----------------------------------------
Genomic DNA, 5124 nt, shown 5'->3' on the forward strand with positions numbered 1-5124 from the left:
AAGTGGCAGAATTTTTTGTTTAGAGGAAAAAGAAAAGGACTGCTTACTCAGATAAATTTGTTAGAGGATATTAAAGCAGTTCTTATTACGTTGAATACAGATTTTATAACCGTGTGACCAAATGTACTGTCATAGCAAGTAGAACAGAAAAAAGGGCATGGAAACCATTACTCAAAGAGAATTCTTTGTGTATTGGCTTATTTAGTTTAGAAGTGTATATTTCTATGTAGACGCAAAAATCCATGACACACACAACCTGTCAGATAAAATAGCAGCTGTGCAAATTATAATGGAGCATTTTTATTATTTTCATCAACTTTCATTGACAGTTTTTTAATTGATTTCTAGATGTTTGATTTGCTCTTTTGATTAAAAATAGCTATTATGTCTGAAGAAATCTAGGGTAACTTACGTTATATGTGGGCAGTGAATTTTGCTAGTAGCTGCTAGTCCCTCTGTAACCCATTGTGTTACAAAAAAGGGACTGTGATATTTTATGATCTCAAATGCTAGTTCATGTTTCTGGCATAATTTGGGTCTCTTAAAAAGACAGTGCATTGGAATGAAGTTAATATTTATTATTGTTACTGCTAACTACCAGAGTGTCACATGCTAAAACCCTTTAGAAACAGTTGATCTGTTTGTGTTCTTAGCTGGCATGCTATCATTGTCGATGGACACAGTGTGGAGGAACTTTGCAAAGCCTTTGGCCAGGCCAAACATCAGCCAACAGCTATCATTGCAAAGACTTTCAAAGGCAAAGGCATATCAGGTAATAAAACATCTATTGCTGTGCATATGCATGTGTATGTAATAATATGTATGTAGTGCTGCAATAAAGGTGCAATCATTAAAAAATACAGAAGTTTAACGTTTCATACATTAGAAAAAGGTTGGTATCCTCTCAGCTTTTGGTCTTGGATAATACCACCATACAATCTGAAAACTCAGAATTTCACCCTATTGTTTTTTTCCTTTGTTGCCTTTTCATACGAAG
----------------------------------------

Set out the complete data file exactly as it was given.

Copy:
Genomic DNA, 5124 nt, shown 5'->3' on the forward strand with positions numbered 1-5124 from the left:
AAGTGGCAGAATTTTTTGTTTAGAGGAAAAAGAAAAGGACTGCTTACTCAGATAAATTTGTTAGAGGATATTAAAGCAGTTCTTATTACGTTGAATACAGATTTTATAACCGTGTGACCAAATGTACTGTCATAGCAAGTAGAACAGAAAAAAGGGCATGGAAACCATTACTCAAAGAGAATTCTTTGTGTATTGGCTTATTTAGTTTAGAAGTGTATATTTCTATGTAGACGCAAAAATCCATGACACACACAACCTGTCAGATAAAATAGCAGCTGTGCAAATTATAATGGAGCATTTTTATTATTTTCATCAACTTTCATTGACAGTTTTTTAATTGATTTCTAGATGTTTGATTTGCTCTTTTGATTAAAAATAGCTATTATGTCTGAAGAAATCTAGGGTAACTTACGTTATATGTGGGCAGTGAATTTTGCTAGTAGCTGCTAGTCCCTCTGTAACCCATTGTGTTACAAAAAAGGGACTGTGATATTTTATGATCTCAAATGCTAGTTCATGTTTCTGGCATAATTTGGGTCTCTTAAAAAGACAGTGCATTGGAATGAAGTTAATATTTATTATTGTTACTGCTAACTACCAGAGTGTCACATGCTAAAACCCTTTAGAAACAGTTGATCTGTTTGTGTTCTTAGCTGGCATGCTATCATTGTCGATGGACACAGTGTGGAGGAACTTTGCAAAGCCTTTGGCCAGGCCAAACATCAGCCAACAGCTATCATTGCAAAGACTTTCAAAGGCAAAGGCATATCAGGTAATAAAACATCTATTGCTGTGCATATGCATGTGTATGTAATAATATGTATGTAGTGCTGCAATAAAGGTGCAATCATTAAAAAATACAGAAGTTTAACGTTTCATACATTAGAAAAAGGTTGGTATCCTCTCAGCTTTTGGTCTTGGATAATACCACCATACAATCTGAAAACTCAGAATTTCACCCTATTGTTTTTTTCCTTTGTTGCCTTTTCATACGAAG